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HOMER

*The end of the road*

After a 250 mile drive south and west from Anchorage..or taking a 30mi.drive north from Seward and moving west at the Kenai peninsula turn-off, we drive through a lovely jaunt down the Kenai peninsula that ends this road at Homer,Alaska. This is the last stop by car.

This is a most beautiful trip and a favorite of locals and tourists. You go along the big Kenai Lake through forested land with good fishing rivers. There are several big lakes and good campgrounds to stay in or explore along the way. There are great rafting trips down the Kenai river. There are beautiful lodges and cabins on this road and it is a haven for photographers,campers and fishermen. There are float-plane trips and wildlife to view.

This area can get very crowded in summer! Reservations are needed for accommodations.*

You will drive out of the mountains on the Sterling Hwy. and on through the town of SOLDOTNA* on the river. If you turn north for a short jaunt of 11miles,you come to the town of KENAI*. Kenai is the oldest town that you can drive to in Alaska. It was settled by Russians in 1791. The population is about 7,000. It is on Cook Inlet and the station of the Alaskan oil rigs on platforms in the Inlet and oil refinery. This area of coastline is quite near to active volcanos and has been covered in deep ashfall on occasion. It is a haven along the beaches for rockhounds! It's a great place to camp and fish.

In summer along the streams and rivers, the bears also feed on the salmon..so they get the right-of-way if you're smart!

We must watch as we drive along, as porcupines,moose or wolves,etc. may want to cross the highway!

People like to use snow-machines here in winter.

Residents of this Kenai Peninsula can get cut off from the highway access north to Anchorage during warming spells in winter or spring thaws. It can be a 'bottleneck' to get in or out when the big avalanches come down across the roads leading to Anchorage. The folks living on this peninsula are prepared to survive for a time when this happens. No supplies can get to them at times, so they 'stock up' on essentials when they can. Travel can be quite dangerous in winter snows,ice or avalanche times. You always drive prepared with supplies of food,blankets,warm clothes and emergency gear. It is dark on winter days. Some areas get deep snow. People are always helpful here and share what they have or help travelers when they can.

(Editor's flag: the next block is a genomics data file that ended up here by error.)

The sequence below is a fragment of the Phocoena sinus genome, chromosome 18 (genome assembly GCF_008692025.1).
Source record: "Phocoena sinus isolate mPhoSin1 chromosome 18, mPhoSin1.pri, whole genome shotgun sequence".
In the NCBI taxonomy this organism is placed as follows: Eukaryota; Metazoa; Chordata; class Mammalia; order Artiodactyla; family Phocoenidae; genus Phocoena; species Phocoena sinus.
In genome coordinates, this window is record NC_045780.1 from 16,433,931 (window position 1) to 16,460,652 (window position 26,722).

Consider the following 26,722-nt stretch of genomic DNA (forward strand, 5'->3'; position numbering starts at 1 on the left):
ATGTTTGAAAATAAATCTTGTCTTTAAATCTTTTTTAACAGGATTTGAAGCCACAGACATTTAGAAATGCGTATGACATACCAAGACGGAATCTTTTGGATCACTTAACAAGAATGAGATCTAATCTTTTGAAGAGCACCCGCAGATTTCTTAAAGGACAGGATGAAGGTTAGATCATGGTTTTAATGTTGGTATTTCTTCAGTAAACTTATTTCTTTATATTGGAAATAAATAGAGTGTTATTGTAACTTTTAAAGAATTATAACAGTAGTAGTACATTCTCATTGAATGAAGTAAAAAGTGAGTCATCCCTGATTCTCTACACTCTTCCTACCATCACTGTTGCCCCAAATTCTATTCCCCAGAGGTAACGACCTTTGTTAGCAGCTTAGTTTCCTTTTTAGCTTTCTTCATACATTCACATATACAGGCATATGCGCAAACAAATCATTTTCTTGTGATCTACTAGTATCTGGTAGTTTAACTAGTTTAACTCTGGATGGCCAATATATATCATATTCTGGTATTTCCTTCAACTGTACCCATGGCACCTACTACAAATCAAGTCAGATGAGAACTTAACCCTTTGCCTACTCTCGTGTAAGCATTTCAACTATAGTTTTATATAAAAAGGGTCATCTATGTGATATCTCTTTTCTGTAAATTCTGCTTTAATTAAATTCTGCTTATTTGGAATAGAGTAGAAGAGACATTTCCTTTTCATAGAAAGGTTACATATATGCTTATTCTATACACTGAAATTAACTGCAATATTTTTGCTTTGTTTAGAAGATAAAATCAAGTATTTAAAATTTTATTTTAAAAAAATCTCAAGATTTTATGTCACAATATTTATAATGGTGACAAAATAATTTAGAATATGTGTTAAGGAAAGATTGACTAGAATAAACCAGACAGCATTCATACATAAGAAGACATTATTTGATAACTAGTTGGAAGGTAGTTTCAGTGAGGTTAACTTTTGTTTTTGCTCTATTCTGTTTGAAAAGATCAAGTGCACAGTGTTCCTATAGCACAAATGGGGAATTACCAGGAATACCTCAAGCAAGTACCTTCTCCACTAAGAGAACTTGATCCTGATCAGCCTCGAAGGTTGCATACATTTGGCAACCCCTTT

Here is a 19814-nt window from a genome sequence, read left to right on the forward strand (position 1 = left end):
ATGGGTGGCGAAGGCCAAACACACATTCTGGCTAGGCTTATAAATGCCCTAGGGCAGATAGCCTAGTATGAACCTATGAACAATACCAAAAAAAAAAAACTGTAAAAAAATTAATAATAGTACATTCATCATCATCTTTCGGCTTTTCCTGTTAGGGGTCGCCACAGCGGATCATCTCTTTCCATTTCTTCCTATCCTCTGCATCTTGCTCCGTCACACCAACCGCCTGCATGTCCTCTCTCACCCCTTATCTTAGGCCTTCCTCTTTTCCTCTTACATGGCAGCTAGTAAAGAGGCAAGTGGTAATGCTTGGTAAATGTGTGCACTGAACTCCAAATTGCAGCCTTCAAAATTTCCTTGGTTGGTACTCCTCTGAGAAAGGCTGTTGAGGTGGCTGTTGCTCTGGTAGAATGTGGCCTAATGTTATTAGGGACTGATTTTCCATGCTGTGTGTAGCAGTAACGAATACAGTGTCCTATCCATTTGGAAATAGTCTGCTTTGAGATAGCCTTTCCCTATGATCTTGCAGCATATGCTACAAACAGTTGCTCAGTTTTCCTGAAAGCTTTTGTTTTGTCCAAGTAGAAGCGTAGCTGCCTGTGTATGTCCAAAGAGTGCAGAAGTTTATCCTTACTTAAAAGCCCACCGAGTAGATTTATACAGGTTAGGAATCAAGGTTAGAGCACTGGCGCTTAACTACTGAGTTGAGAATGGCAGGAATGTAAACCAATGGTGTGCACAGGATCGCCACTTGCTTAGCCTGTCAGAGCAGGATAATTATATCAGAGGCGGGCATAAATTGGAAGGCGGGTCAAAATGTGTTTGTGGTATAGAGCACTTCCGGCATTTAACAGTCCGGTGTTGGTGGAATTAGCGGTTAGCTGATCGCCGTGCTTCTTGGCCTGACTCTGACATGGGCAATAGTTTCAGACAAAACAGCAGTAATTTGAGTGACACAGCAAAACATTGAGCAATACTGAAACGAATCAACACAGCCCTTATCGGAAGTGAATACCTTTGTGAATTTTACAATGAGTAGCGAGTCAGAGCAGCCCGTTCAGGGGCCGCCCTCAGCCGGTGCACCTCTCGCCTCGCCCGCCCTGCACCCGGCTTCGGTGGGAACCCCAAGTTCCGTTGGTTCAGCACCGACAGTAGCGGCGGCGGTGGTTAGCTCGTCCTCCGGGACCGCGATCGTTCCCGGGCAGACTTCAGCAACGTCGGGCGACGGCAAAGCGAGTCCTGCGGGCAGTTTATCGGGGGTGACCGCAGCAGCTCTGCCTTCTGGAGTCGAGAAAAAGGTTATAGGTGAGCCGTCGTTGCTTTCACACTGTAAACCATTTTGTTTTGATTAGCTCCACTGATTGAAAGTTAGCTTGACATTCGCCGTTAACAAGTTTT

We finally come onto the hilltop overlooking Homer. It is a beautiful view of Kachemak Bay and the beginning of the Aleutian Chain from the Alaska Peninsula.

The Homer spit is world famous. It is a 4 1/2 mile land extension out into Kachemak Bay. This is where the boats harbor and there are touristy things and the nice *Land's End Hotel*at the very end of the spit. You can stay right on the beach here. It is no swimming beach,as waters here are quite cold! There are wonderful marine tidepools around this bay.

Wildlife,wild flowers and sealife abound in this area. Ancient glaciers and volcanos surround. This area has been inhabited by indiginous people for thousands of years.

This seaside community has about 4,000 residents and another 8,000 people in surrounding areas. It is a full service town and the U.S.Coast Guard is a vital service here.

In the early 1800s it was the homesteaders and coal miners that made up the population. In early 1900s the coal dwindled and it became a center of commercial fishing and processing. Tourist trade is an added mainstay of today's economy. Homer is a relatively mild climate, compared to much of Alaska.

There are annual Halibut fishing derbys in summer. This is a great Halibut area and the winning catch of 1999 was a 295 pound Halibut! This big fish brought a prize of $30,300!

Bald eagles nest and feed here,especially in winter*

This is a large glacier looking over Kachemak Bay

Mt. Iliamna rises across the bay on the Alaska Peninsula. It is an active volcano as is Mt.Augustine on an island in Cook Inlet.

Humpback whales live and play in these waters

Each whale can be identified by the particular markings on it's tail!

Boat trips are available to observe the sealife and take us to the island home of *SELDOVIA *across this bay. It is an old native and fishing village that is only accessible by boat or small planes.

Watching the otters at play is great fun!

Raven will be glad to help you eat your picnic lunch!

most photos by Jan*

We can get a great view of Homer and the bay and wonderful,comfy quarters for the night at "Hoedel's Bed and Breakfast". This is run by an old friend of mine and I can vouch for this great experience, good people and the best accommodations.

There are good places to eat and stay here. It is an interesting town with friendly people.

Wow! Where can we go from this "End of the road"? We can take the Alaska Ferry to Kodiak Island or we can fly over to the Alaska Peninsula into the Katmai area and on to the Aleutian Island chain.. Let's be surprised!

"You might be an Alaskan if......You measure distance in hours."

Click on the license to continue this adventure!